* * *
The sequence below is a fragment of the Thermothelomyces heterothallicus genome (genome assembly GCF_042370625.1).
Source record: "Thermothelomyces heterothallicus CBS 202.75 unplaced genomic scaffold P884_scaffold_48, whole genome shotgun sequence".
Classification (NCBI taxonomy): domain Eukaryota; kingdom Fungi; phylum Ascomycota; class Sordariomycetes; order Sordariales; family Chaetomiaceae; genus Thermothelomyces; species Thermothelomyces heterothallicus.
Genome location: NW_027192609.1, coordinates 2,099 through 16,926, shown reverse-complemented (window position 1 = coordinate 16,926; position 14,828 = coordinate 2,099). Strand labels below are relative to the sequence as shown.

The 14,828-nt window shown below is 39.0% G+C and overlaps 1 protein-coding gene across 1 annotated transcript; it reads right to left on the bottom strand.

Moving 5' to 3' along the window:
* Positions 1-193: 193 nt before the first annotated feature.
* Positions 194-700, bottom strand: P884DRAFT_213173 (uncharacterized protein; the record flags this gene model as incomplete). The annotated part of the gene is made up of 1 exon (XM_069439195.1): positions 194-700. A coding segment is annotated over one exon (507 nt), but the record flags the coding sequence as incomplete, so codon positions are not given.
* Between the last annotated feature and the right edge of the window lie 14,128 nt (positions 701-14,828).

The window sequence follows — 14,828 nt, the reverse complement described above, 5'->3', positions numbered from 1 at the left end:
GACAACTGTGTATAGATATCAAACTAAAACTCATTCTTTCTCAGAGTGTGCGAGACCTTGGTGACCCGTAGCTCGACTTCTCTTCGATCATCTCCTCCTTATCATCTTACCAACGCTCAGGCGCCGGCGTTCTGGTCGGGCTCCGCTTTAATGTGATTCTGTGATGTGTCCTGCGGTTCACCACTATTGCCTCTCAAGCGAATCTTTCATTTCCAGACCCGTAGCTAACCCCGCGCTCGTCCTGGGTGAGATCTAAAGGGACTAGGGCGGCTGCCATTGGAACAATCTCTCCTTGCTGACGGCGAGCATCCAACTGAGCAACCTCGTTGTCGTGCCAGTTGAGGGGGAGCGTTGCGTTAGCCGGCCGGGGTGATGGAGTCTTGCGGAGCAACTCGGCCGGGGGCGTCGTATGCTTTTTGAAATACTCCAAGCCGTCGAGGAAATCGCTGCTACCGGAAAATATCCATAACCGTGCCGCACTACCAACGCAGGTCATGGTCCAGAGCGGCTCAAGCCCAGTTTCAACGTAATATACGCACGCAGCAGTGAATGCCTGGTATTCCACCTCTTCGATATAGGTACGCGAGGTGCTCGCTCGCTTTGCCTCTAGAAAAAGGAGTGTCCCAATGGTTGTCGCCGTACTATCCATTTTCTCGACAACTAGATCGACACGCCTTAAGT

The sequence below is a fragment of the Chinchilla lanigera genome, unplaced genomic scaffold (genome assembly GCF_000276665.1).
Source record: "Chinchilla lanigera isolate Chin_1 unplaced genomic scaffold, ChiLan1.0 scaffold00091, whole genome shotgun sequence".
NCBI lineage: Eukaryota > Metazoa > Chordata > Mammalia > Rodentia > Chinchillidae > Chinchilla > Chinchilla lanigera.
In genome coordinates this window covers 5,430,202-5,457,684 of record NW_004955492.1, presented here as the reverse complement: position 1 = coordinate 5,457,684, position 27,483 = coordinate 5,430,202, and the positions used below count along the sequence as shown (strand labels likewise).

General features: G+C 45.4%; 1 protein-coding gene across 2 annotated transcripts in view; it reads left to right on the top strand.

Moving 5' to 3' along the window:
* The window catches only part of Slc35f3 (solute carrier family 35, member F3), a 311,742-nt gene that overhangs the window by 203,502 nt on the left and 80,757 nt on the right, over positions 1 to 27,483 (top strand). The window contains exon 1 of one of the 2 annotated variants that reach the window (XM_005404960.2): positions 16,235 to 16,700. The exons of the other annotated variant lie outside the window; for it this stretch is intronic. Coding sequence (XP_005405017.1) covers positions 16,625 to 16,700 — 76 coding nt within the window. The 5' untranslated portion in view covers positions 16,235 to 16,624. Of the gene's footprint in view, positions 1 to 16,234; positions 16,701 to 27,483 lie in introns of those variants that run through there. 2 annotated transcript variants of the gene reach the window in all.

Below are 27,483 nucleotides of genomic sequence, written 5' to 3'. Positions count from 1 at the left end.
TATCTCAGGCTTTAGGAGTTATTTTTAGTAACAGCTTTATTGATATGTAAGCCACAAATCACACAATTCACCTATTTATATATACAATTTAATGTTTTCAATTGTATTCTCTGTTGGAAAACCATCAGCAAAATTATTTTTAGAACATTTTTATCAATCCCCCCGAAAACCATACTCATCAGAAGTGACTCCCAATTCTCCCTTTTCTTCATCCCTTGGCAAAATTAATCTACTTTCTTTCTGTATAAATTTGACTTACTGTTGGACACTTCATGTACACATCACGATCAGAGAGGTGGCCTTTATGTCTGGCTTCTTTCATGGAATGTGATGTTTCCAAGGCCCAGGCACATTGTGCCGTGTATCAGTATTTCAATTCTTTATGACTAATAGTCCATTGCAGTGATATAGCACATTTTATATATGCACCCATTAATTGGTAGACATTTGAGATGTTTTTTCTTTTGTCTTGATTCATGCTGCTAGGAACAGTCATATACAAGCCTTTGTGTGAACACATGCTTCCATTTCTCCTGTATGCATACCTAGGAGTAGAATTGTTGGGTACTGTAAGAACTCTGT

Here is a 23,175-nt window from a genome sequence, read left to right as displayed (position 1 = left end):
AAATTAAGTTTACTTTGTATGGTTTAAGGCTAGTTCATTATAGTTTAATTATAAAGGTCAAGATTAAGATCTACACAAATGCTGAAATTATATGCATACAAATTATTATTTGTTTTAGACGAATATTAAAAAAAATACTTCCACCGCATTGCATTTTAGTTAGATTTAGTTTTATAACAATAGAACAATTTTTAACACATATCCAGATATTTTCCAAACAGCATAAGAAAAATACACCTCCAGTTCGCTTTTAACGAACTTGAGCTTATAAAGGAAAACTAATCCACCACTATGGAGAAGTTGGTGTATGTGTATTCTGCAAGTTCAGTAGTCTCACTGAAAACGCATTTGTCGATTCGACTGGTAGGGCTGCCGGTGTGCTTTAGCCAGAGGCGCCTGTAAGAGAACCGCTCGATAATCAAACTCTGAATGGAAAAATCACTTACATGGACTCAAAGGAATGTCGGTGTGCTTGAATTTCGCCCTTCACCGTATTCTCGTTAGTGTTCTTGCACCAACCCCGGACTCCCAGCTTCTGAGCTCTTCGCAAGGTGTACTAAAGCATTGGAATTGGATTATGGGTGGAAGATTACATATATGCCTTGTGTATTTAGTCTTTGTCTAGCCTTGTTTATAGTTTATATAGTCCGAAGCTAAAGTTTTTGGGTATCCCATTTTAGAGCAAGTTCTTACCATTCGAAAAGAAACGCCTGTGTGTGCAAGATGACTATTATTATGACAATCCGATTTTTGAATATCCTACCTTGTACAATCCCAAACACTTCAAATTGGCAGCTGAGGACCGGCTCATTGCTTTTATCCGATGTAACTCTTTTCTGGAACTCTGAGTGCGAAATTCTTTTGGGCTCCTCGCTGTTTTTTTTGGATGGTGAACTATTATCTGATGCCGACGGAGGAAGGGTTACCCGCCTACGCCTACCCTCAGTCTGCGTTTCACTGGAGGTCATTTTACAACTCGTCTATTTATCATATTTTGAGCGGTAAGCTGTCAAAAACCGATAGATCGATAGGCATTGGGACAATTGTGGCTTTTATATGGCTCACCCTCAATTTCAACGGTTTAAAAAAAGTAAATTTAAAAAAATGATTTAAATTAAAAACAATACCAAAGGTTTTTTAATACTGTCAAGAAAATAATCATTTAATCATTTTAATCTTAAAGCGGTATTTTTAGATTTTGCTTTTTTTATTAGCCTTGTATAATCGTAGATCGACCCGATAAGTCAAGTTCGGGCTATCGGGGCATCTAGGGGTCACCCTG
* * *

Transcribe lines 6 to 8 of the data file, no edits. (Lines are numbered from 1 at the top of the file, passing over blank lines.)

Moving 5' to 3' along the window:
* Positions 1-193: 193 nt before the first annotated feature.
* Positions 194-700, bottom strand: P884DRAFT_213173 (uncharacterized protein; the record flags this gene model as incomplete). The annotated part of the gene is made up of 1 exon (XM_069439195.1): positions 194-700. A coding segment is annotated over one exon (507 nt), but the record flags the coding sequence as incomplete, so codon positions are not given.